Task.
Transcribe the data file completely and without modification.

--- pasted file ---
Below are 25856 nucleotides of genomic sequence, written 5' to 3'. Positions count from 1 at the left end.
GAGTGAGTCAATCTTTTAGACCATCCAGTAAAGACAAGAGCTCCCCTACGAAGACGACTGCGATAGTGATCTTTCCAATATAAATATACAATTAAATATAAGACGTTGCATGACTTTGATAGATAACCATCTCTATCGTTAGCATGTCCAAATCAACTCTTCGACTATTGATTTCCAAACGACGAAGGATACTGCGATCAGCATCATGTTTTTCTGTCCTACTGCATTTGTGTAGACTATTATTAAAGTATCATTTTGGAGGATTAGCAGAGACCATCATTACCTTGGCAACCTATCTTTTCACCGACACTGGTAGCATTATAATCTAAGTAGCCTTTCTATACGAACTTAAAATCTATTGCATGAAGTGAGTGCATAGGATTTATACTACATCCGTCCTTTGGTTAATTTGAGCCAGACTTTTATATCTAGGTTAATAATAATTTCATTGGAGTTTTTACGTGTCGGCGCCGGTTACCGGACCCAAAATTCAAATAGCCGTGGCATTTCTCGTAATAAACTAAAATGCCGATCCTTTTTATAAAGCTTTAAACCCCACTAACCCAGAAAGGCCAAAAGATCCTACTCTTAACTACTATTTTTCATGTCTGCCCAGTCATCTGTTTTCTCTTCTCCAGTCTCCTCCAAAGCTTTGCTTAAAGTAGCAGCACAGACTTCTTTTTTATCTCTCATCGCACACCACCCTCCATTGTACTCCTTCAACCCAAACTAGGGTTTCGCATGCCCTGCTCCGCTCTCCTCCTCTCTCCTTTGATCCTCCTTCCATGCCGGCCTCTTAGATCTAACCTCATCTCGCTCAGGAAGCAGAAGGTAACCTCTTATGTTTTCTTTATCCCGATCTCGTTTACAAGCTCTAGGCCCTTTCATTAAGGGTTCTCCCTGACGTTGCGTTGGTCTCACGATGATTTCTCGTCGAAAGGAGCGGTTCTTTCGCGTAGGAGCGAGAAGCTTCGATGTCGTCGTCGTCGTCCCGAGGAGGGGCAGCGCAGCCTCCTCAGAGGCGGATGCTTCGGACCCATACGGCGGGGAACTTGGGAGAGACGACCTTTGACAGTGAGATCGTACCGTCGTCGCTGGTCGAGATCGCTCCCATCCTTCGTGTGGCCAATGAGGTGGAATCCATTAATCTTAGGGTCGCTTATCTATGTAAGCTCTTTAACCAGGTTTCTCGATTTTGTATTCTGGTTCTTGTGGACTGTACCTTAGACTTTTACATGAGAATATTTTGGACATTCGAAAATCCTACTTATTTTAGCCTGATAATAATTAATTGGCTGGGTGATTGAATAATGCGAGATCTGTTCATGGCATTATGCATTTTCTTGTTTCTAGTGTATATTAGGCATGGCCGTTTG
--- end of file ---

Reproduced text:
Below are 25856 nucleotides of genomic sequence, written 5' to 3'. Positions count from 1 at the left end.
GAGTGAGTCAATCTTTTAGACCATCCAGTAAAGACAAGAGCTCCCCTACGAAGACGACTGCGATAGTGATCTTTCCAATATAAATATACAATTAAATATAAGACGTTGCATGACTTTGATAGATAACCATCTCTATCGTTAGCATGTCCAAATCAACTCTTCGACTATTGATTTCCAAACGACGAAGGATACTGCGATCAGCATCATGTTTTTCTGTCCTACTGCATTTGTGTAGACTATTATTAAAGTATCATTTTGGAGGATTAGCAGAGACCATCATTACCTTGGCAACCTATCTTTTCACCGACACTGGTAGCATTATAATCTAAGTAGCCTTTCTATACGAACTTAAAATCTATTGCATGAAGTGAGTGCATAGGATTTATACTACATCCGTCCTTTGGTTAATTTGAGCCAGACTTTTATATCTAGGTTAATAATAATTTCATTGGAGTTTTTACGTGTCGGCGCCGGTTACCGGACCCAAAATTCAAATAGCCGTGGCATTTCTCGTAATAAACTAAAATGCCGATCCTTTTTATAAAGCTTTAAACCCCACTAACCCAGAAAGGCCAAAAGATCCTACTCTTAACTACTATTTTTCATGTCTGCCCAGTCATCTGTTTTCTCTTCTCCAGTCTCCTCCAAAGCTTTGCTTAAAGTAGCAGCACAGACTTCTTTTTTATCTCTCATCGCACACCACCCTCCATTGTACTCCTTCAACCCAAACTAGGGTTTCGCATGCCCTGCTCCGCTCTCCTCCTCTCTCCTTTGATCCTCCTTCCATGCCGGCCTCTTAGATCTAACCTCATCTCGCTCAGGAAGCAGAAGGTAACCTCTTATGTTTTCTTTATCCCGATCTCGTTTACAAGCTCTAGGCCCTTTCATTAAGGGTTCTCCCTGACGTTGCGTTGGTCTCACGATGATTTCTCGTCGAAAGGAGCGGTTCTTTCGCGTAGGAGCGAGAAGCTTCGATGTCGTCGTCGTCGTCCCGAGGAGGGGCAGCGCAGCCTCCTCAGAGGCGGATGCTTCGGACCCATACGGCGGGGAACTTGGGAGAGACGACCTTTGACAGTGAGATCGTACCGTCGTCGCTGGTCGAGATCGCTCCCATCCTTCGTGTGGCCAATGAGGTGGAATCCATTAATCTTAGGGTCGCTTATCTATGTAAGCTCTTTAACCAGGTTTCTCGATTTTGTATTCTGGTTCTTGTGGACTGTACCTTAGACTTTTACATGAGAATATTTTGGACATTCGAAAATCCTACTTATTTTAGCCTGATAATAATTAATTGGCTGGGTGATTGAATAATGCGAGATCTGTTCATGGCATTATGCATTTTCTTGTTTCTAGTGTATATTAGGCATGGCCGTTTG